In the guise objectivity, people try to create rankings with different weights that seem objective (why shouldn't really great clerkships count for 7.5%?) in order to create a ranking they "know" to be the true order. USNWR did it with GPA/LSAT scores. ATL is doing it with SCOTUS clerks and A3 judges. But ATL's rankings aren't much more objective than USNWR even though they seem more objective.

So what do we do? I don't know. No rankings system is going to be perfect. "Objective" ones will be criticized for not capturing the magic of HYS (or NYU for PI or GULC for gov or whatever, hypothetically) where students have the option and do choose to pursue alternative career paths. Subjective ones will get criticized for not being objective enough. Ideally I wish that rankings would start to describe schools in bands rather than pure rank order since I think that more closely approximates their value. I don't think cost should be factored in since cost varies widely from applicant to applicant (a 4.0/180 is not going to be evaluating NYU in the same way that a 3.5/173 is going to). In the end, I think that we'll have to use somewhat subjective rankings (like ATL's) to capture the reality of how good schools are compared to each other.

valrath
Posts: 25
Joined: Wed Mar 27, 2013 1:39 am

Re: ATL's Law School Rankings

Postby valrath » Fri May 03, 2013 4:37 pm

bk1 wrote:The problem with law school rankings is that doing anything "objectively" doesn't produce the results that people think they should. By objective I mean where someone does not have to make a lot of decisions about weighting (e.g. going by pure percent of biglaw+clerkships+gov is fairly objective as opposed to doing something like assigning differing weights to differing types of employment). The problem then results when Yale doesn't take the top spot or HYS don't take the top 3. You are then left with the option that either HYS aren't the top 3 schools or your rankings system is flawed and I'm fairly sure I know how most people come out on that question.

In the guise objectivity, people try to create rankings with different weights that seem objective (why shouldn't really great clerkships count for 7.5%?) in order to create a ranking they "know" to be the true order. USNWR did it with GPA/LSAT scores. ATL is doing it with SCOTUS clerks and A3 judges. But ATL's rankings aren't much more objective than USNWR even though they seem more objective.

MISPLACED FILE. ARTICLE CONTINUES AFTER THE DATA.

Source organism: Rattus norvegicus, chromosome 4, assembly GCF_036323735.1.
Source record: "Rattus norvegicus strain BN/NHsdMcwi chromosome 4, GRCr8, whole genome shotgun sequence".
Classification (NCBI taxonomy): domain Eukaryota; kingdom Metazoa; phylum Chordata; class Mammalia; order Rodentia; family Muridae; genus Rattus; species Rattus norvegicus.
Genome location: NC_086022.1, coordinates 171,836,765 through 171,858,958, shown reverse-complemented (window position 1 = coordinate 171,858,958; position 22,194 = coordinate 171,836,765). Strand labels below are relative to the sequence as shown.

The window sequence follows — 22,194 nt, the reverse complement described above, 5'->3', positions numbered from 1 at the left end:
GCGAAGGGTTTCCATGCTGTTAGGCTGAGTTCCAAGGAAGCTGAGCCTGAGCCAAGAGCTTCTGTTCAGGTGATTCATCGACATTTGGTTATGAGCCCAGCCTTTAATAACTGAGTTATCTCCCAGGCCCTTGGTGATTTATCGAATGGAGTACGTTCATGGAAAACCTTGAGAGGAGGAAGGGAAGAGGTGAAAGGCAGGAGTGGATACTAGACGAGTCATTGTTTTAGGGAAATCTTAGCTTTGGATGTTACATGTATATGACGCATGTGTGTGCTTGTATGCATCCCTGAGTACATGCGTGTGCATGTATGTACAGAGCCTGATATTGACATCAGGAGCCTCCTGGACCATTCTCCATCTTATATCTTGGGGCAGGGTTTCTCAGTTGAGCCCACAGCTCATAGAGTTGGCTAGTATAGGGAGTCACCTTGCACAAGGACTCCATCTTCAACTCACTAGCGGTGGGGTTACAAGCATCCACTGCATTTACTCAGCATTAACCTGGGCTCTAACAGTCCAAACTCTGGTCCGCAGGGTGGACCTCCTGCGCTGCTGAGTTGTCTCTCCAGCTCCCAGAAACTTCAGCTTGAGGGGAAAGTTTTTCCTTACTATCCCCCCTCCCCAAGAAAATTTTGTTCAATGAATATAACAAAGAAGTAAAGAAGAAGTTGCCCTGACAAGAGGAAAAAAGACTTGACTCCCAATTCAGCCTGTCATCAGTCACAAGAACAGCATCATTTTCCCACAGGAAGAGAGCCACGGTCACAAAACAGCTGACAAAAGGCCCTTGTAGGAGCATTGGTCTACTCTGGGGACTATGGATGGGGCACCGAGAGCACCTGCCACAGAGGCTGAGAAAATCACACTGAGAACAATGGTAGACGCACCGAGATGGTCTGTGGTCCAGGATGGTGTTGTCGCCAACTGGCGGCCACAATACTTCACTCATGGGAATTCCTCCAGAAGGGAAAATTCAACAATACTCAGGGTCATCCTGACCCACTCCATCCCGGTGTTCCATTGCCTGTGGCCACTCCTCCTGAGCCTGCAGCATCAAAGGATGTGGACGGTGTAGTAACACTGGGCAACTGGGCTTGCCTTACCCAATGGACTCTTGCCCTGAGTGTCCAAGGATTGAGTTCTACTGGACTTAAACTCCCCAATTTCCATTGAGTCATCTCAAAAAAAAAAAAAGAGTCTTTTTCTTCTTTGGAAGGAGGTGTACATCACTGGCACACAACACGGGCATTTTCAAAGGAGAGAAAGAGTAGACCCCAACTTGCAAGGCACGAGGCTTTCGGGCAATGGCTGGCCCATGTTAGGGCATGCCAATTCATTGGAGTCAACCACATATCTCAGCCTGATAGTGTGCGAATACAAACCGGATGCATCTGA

So what do we do? I don't know. No rankings system is going to be perfect. "Objective" ones will be criticized for not capturing the magic of HYS (or NYU for PI or GULC for gov or whatever, hypothetically) where students have the option and do choose to pursue alternative career paths. Subjective ones will get criticized for not being objective enough. Ideally I wish that rankings would start to describe schools in bands rather than pure rank order since I think that more closely approximates their value. I don't think cost should be factored in since cost varies widely from applicant to applicant (a 4.0/180 is not going to be evaluating NYU in the same way that a 3.5/173 is going to). In the end, I think that we'll have to use somewhat subjective rankings (like ATL's) to capture the reality of how good schools are compared to each other.


Completely agree that bands > pure rank order

User avatar
LSATSCORES2012
Posts: 770
Joined: Mon Jul 02, 2012 2:12 pm

Re: ATL's Law School Rankings

Postby LSATSCORES2012 » Fri May 03, 2013 4:45 pm

valrath wrote:
bk1 wrote:The problem with law school rankings is that doing anything "objectively" doesn't produce the results that people think they should. By objective I mean where someone does not have to make a lot of decisions about weighting (e.g. going by pure percent of biglaw+clerkships+gov is fairly objective as opposed to doing something like assigning differing weights to differing types of employment). The problem then results when Yale doesn't take the top spot or HYS don't take the top 3. You are then left with the option that either HYS aren't the top 3 schools or your rankings system is flawed and I'm fairly sure I know how most people come out on that question.

In the guise objectivity, people try to create rankings with different weights that seem objective (why shouldn't really great clerkships count for 7.5%?) in order to create a ranking they "know" to be the true order. USNWR did it with GPA/LSAT scores. ATL is doing it with SCOTUS clerks and A3 judges. But ATL's rankings aren't much more objective than USNWR even though they seem more objective.

So what do we do? I don't know. No rankings system is going to be perfect. "Objective" ones will be criticized for not capturing the magic of HYS (or NYU for PI or GULC for gov or whatever, hypothetically) where students have the option and do choose to pursue alternative career paths. Subjective ones will get criticized for not being objective enough. Ideally I wish that rankings would start to describe schools in bands rather than pure rank order since I think that more closely approximates their value. I don't think cost should be factored in since cost varies widely from applicant to applicant (a 4.0/180 is not going to be evaluating NYU in the same way that a 3.5/173 is going to). In the end, I think that we'll have to use somewhat subjective rankings (like ATL's) to capture the reality of how good schools are compared to each other.


Completely agree that bands > pure rank order

Banding the ATL rankings would probably go something like this (based on raw scores alone):